Is WHOIS going to go away?

Keith Medcalf kmedcalf at dessus.com
Sat Apr 21 21:47:06 UTC 2018


Actually, a I doubt that there are any "real" people with vanity domains behind this move.  I suspect that it is the scammers and spammers who want to hide their information for very good reason.

And of course, the "powers of the EU" seem to be in cahoots with those scammers and spammers (if they are not the scammers and spammers who themselves are wanting to hide).

---
The fact that there's a Highway to Hell but only a Stairway to Heaven says a lot about anticipated traffic volume.

>-----Original Message-----
>From: bzs at TheWorld.com [mailto:bzs at TheWorld.com]
>Sent: Saturday, 21 April, 2018 14:35
>To: Aaron C. de Bruyn
>Cc: Keith Medcalf; nanog at nanog.org
>Subject: Re: Is WHOIS going to go away?
>
>
>On April 20, 2018 at 20:36 nanog at nanog.org (Aaron C. de Bruyn via
>NANOG) wrote:
> > On Fri, Apr 20, 2018 at 12:53 PM Keith Medcalf
><kmedcalf at dessus.com> wrote:
> >
> > > This last statement is entirely untrue.  WHOIS provides
>information as to
> > > the PUBLISHER (such as one would find on the masthead of a
>newspaper).
> > > This is, ought to be, and should remain, public information.
> > >
> >
> > Oh, so I'm a newspaper now?  Or are you telling me there's some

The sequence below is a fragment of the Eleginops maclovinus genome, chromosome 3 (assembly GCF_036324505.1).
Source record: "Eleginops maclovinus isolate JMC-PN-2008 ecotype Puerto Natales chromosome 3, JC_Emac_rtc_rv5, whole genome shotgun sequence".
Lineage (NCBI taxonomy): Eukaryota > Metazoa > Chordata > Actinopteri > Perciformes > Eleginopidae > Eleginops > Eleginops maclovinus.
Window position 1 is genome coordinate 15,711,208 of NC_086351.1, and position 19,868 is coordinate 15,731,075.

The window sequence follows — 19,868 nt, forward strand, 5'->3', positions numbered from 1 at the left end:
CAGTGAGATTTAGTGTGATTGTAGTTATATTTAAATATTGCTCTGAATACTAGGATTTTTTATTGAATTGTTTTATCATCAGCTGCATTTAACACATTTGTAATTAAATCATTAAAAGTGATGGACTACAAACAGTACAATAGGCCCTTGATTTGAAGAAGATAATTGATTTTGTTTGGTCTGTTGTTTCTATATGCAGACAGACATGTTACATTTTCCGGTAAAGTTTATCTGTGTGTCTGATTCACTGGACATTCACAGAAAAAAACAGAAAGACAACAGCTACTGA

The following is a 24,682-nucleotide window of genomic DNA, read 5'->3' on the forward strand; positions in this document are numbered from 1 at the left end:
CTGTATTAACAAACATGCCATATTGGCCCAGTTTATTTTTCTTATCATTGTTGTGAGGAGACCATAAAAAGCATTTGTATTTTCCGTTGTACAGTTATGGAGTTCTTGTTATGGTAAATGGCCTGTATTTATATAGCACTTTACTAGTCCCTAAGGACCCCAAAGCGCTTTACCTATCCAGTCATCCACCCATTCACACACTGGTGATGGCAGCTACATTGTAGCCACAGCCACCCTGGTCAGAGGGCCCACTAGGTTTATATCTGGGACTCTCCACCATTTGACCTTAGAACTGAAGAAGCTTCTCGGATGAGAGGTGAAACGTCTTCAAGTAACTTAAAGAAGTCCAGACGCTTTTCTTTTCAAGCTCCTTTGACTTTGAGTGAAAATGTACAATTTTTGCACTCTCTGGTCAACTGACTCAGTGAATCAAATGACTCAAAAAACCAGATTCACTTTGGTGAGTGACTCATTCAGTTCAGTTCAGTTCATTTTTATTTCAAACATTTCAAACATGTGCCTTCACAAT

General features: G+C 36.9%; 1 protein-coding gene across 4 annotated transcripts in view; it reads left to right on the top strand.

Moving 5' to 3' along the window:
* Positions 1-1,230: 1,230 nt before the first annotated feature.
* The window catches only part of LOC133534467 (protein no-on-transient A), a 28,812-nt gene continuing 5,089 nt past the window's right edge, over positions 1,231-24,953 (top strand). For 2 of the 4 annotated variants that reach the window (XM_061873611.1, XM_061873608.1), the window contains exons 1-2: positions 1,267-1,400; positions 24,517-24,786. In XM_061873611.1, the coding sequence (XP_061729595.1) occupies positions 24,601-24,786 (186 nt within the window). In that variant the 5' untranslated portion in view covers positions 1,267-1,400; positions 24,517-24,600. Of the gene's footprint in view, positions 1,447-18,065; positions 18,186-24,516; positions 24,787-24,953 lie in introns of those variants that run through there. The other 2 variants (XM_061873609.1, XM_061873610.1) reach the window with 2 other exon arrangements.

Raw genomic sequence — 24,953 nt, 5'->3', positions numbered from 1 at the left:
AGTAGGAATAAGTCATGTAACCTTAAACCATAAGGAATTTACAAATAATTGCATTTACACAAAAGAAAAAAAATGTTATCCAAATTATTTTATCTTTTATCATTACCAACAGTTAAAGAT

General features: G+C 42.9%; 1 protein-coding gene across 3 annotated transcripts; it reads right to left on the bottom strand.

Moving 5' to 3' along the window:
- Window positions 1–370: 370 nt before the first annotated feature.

>magical
> > setting in media publishing that prevents someone from hitting
>'print'
> > without attaching an identifying masthead?
>
>To a great extent the current situation has evolved due to the
>evolution of inexpensive always-on internet links and the rise of
>hosting companies.
>
>Prior to this one might pick up a vanity domain but for most
>individuals having an actual, functioning web site was prohibitively
>expensive.
>
>This situation was why we first had the rise of services like
>wordpress and myspace, and for that matter flickr and pinterest etc,
>where one could host their relatively non-commercial activity (or
>very
>tiny commercial activity, their garage band etc) for almost no cost.
>
>Facebook still caters to that -- non-domain siting (pages, groups) ,
>but at this point for other reasons namely their own large
>ecosystem. But by and large it also arose from the same basic
>business
>model.
>
>It wasn't the domain per se so much as the always available
>hosting. Similar can be said for a lot of "the cloud".
>
>But domains pointing at personal web sites or even just email still
>have their appeal, clearly, around 300M have been sold.
>
>This wasn't a problem previously because commercial interests were
>required by law (in most countries) to provide clear contact info
>anyhow, and why wouldn't they unless they were dishonest or very
>unusual.
>
>But now that they have managed to sell many millions of cheap domains
>to non-commercial interests the issue of "privacy" arises almost
>entirely from that trend.
>
>But crippling WHOIS won't achieve privacy. If anyone believes that
>isn't true show me the warranty.
>
>At best it will just raise the barrier of entry to your "privacy" a
>little.
>
>And one breach and it's gone anyhow.
>
>--
>        -Barry Shein
>
>Software Tool & Die    | bzs at TheWorld.com             |
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>Purveyors to the Trade | Voice: +1 617-STD-WRLD       | 800-THE-WRLD
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